Thursday, October 20, 2005
Herbie Hancock - The Prisoner
Blue note BST-84321
Recorded at Rudy Van Gelder, April 18,21 & 23, 1969
1. I Have A Dream (Hancock)
2. The Prisoner (Hancock)
3. Firewater (*) (Williams)
4. He Who Lives In Fear (Hancock)
5. Promise of the Sun (*) (Hancock)
JOHNNY COLES, flugelhorn
JOE HENDERSON, tenor sax and alto flute
GARNETT BROWN, trombone
HERBIE HANCOCK, piano and electric piano
BUSTER WILLIAMS, bass
ALBERT "TOOTIE" HEATH, drums
HUBERT LAWS, flute
JEROME RICHARDSON, bass clarinet (and flute on (*))
ROMEO PENQUE (*), bass clarinet
TONY STUDD, bass trombone
JACK JEFFERS (*), bass trombone
Herbie hancock is one of the great names of jazz. Indeed, he still plays very well from what I’ve heard. But most of the attention is lavished on two periods in his enormously varied career – his early Blue Note sides (My Point Of View, Empyrean Isles, et al.) and the 70’s funk gems like Headhunters and Thrust. Great albums all, but much of his career gets unfairly overlooked, and there are a few 'lost' Hancock albums, like this one. It’s not really had much of a life, being briefly issued on cd in the 80’s before vanishing and reappearing in the 1990’s. It’s a beautifully produced Rudy Van Gelder recording and is now available as one of Blue Note’s desirable RVG editions (mine's a 1990's reissue - with japanese sleevenotes, so i've had to put in more work than usual finding out about this LP).
The music is some of Hancock’s finest. It's post-bop, but much more melodic than what he had just been doing with Miles (he'd just left the great 60's quintet). It also gives a nod towards the sort of funk he’d be plying in the mid 70’s as well as introducing the space (the space – sometimes it’s the bits you don’t hear that mark out a great herbie hancock record) that would feature in his recordings with the Mwandishi band in the coming years.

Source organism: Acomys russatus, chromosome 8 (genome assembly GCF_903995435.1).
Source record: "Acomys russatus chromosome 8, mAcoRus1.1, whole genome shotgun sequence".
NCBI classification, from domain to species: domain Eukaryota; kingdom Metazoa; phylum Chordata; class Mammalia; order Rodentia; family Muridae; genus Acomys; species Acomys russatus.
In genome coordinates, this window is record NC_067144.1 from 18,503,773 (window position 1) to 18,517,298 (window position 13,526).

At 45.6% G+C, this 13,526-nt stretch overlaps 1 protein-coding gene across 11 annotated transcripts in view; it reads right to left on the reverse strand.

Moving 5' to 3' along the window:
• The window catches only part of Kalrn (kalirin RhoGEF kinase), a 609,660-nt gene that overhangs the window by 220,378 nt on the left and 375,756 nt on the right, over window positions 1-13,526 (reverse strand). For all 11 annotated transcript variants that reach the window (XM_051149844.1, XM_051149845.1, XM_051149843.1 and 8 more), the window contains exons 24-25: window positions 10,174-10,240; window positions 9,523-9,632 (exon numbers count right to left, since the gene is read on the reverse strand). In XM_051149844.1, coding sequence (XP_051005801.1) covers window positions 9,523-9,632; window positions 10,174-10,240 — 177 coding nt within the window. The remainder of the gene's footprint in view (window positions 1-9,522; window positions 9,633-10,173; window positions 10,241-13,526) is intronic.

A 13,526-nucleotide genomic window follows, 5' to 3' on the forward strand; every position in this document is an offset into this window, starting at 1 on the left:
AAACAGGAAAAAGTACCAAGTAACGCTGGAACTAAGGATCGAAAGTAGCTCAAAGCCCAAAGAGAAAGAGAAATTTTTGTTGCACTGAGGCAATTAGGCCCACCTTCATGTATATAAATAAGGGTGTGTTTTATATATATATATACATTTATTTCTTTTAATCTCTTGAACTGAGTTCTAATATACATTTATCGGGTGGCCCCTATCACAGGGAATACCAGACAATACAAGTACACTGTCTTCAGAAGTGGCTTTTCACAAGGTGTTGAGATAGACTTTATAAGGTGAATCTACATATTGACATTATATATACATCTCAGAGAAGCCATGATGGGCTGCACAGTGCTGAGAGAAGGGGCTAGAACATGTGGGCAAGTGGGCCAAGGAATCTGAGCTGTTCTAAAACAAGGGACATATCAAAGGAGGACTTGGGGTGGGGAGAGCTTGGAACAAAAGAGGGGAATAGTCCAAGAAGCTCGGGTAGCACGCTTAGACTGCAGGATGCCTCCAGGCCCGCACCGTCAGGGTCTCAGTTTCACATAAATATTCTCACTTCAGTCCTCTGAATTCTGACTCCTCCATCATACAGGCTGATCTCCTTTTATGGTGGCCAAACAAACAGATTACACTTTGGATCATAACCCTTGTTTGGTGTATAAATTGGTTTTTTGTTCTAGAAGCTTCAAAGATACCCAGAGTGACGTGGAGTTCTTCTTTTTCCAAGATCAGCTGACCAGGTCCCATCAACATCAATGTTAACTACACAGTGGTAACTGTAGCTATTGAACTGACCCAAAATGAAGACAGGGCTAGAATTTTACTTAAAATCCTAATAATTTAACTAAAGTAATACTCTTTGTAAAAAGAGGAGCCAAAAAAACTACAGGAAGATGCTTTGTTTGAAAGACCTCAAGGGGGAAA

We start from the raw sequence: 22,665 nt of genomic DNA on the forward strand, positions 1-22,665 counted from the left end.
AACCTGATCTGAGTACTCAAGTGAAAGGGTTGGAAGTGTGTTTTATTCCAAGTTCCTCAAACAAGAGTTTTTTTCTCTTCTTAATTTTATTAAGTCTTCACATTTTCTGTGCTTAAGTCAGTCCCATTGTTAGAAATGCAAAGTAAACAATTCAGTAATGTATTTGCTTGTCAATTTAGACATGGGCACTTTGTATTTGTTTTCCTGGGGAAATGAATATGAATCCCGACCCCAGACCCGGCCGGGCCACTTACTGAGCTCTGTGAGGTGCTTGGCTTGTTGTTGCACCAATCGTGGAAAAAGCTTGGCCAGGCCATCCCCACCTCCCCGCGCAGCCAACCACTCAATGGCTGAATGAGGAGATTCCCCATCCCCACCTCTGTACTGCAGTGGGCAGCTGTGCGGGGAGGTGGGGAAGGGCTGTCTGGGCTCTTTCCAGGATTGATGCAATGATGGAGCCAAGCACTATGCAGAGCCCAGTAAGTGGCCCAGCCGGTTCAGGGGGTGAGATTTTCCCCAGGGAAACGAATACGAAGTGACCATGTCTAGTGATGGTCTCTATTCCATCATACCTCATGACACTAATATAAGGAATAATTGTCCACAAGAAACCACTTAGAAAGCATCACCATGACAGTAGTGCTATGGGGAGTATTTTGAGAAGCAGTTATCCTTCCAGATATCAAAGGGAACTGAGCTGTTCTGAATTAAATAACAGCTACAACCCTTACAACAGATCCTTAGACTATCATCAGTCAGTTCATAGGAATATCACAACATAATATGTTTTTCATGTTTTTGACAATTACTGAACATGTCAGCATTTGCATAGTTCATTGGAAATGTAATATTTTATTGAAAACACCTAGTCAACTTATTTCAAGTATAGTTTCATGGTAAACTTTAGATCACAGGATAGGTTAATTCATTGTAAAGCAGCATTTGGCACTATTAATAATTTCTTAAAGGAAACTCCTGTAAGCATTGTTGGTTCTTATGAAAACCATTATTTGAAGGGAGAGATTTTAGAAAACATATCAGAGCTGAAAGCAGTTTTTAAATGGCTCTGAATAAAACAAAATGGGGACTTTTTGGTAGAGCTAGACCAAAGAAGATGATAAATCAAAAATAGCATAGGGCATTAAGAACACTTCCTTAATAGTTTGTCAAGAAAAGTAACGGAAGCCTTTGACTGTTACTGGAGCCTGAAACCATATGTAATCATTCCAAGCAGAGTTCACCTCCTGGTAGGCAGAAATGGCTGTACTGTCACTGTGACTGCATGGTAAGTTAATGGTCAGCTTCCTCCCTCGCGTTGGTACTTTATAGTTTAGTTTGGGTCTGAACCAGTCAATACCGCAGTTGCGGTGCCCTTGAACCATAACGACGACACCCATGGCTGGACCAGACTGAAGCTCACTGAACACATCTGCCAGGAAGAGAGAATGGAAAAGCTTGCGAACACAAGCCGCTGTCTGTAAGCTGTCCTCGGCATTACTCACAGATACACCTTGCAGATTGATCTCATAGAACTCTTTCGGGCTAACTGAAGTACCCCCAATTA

Undoubtedly the stand out track is the opener, “I have a dream”. As the title suggests, it’s a tribute piece to Martin Luther King. Instead of raw anger turned into raw emotion (see Archie Shepp’s ‘Attica Blues’), this is contemplative music that suggests Dr. King’s love of peaceful protest. Herbie really stretches out over the tracks 10 minutes, playing some fine melodic lines with a feeling of great reverence. His large band also contributes some excellent supportive play – the rhythms are continually inventive whilst remaining in an addictive groove, and the soloing of Joe Henderson and Johnny Coles is every bit as good as Herbie’s.
The rest of the album struggles to live up to the opener, sadly, but sounds fantastic throughout due to the lovely warm production that so well suits the meditative mood of much of the music. It’s as if the band had pulled out “I have a dream” and were so in awe of it that they tried to repeat it’s success – and of course that never works out well. Not that the other tracks are bad, mind you, just not as good. Special mention for the bass clarinet playing on “Firewater” – well played, and what a great sounding instrument. You just know that a guy called Romeo Penque is going to be able to play great jazz. Nice ensemble playing on this track, too.
Where did Herbie go next? Big funk, briefly (fat albert rotunda) then off to the stratosphere with the Mwandishi band and all the Dr. Patrick Gleason influenced electronics. But this album captures him beautifully when his music was still purely jazz, while still showing his ability to pioneer new sounds.
Herbie Hancock Links
Herbie at Blue Note Records
Wilson & Alroy's Record Reviews - with mini reviews of lots of his albums
Herbie at Verve Records
Wikipedia article on Herb, with a good discography